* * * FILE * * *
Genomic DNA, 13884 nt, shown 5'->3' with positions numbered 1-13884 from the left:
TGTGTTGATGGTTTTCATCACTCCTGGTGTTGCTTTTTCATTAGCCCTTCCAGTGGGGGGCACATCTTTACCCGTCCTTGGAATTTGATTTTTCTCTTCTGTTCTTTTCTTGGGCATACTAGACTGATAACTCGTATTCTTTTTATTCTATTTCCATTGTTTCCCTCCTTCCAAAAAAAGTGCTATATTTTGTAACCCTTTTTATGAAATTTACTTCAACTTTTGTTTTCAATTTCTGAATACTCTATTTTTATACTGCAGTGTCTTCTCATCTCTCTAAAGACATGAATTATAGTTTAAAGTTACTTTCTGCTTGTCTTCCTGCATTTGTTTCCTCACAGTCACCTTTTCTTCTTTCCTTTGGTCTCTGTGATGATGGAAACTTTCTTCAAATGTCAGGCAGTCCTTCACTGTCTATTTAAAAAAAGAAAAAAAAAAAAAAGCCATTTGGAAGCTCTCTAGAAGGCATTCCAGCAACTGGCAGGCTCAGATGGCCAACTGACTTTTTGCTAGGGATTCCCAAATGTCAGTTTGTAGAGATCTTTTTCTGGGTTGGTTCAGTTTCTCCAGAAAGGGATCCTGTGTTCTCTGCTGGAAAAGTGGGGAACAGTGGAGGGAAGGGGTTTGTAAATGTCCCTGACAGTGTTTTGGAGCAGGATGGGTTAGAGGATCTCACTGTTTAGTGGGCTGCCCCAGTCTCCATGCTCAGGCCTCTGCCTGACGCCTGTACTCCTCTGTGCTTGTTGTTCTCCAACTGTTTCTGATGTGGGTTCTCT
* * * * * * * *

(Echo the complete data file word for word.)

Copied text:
Genomic DNA, 13884 nt, shown 5'->3' with positions numbered 1-13884 from the left:
TGTGTTGATGGTTTTCATCACTCCTGGTGTTGCTTTTTCATTAGCCCTTCCAGTGGGGGGCACATCTTTACCCGTCCTTGGAATTTGATTTTTCTCTTCTGTTCTTTTCTTGGGCATACTAGACTGATAACTCGTATTCTTTTTATTCTATTTCCATTGTTTCCCTCCTTCCAAAAAAAGTGCTATATTTTGTAACCCTTTTTATGAAATTTACTTCAACTTTTGTTTTCAATTTCTGAATACTCTATTTTTATACTGCAGTGTCTTCTCATCTCTCTAAAGACATGAATTATAGTTTAAAGTTACTTTCTGCTTGTCTTCCTGCATTTGTTTCCTCACAGTCACCTTTTCTTCTTTCCTTTGGTCTCTGTGATGATGGAAACTTTCTTCAAATGTCAGGCAGTCCTTCACTGTCTATTTAAAAAAAGAAAAAAAAAAAAAAGCCATTTGGAAGCTCTCTAGAAGGCATTCCAGCAACTGGCAGGCTCAGATGGCCAACTGACTTTTTGCTAGGGATTCCCAAATGTCAGTTTGTAGAGATCTTTTTCTGGGTTGGTTCAGTTTCTCCAGAAAGGGATCCTGTGTTCTCTGCTGGAAAAGTGGGGAACAGTGGAGGGAAGGGGTTTGTAAATGTCCCTGACAGTGTTTTGGAGCAGGATGGGTTAGAGGATCTCACTGTTTAGTGGGCTGCCCCAGTCTCCATGCTCAGGCCTCTGCCTGACGCCTGTACTCCTCTGTGCTTGTTGTTCTCCAACTGTTTCTGATGTGGGTTCTCT